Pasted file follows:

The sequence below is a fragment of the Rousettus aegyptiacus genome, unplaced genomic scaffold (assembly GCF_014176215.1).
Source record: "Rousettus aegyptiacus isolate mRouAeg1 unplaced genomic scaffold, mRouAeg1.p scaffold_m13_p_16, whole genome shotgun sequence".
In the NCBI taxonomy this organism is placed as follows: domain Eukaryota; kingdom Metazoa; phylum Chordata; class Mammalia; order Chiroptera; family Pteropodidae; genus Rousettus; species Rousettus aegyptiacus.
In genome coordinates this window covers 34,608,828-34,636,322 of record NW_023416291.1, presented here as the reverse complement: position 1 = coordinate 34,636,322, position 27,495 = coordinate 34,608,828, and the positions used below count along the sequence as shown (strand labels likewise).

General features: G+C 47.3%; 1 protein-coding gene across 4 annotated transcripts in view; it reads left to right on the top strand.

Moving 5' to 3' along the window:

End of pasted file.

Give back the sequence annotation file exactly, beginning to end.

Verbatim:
The sequence below is a fragment of the Rousettus aegyptiacus genome, unplaced genomic scaffold (assembly GCF_014176215.1).
Source record: "Rousettus aegyptiacus isolate mRouAeg1 unplaced genomic scaffold, mRouAeg1.p scaffold_m13_p_16, whole genome shotgun sequence".
In the NCBI taxonomy this organism is placed as follows: domain Eukaryota; kingdom Metazoa; phylum Chordata; class Mammalia; order Chiroptera; family Pteropodidae; genus Rousettus; species Rousettus aegyptiacus.
In genome coordinates this window covers 34,608,828-34,636,322 of record NW_023416291.1, presented here as the reverse complement: position 1 = coordinate 34,636,322, position 27,495 = coordinate 34,608,828, and the positions used below count along the sequence as shown (strand labels likewise).

General features: G+C 47.3%; 1 protein-coding gene across 4 annotated transcripts in view; it reads left to right on the top strand.

Moving 5' to 3' along the window: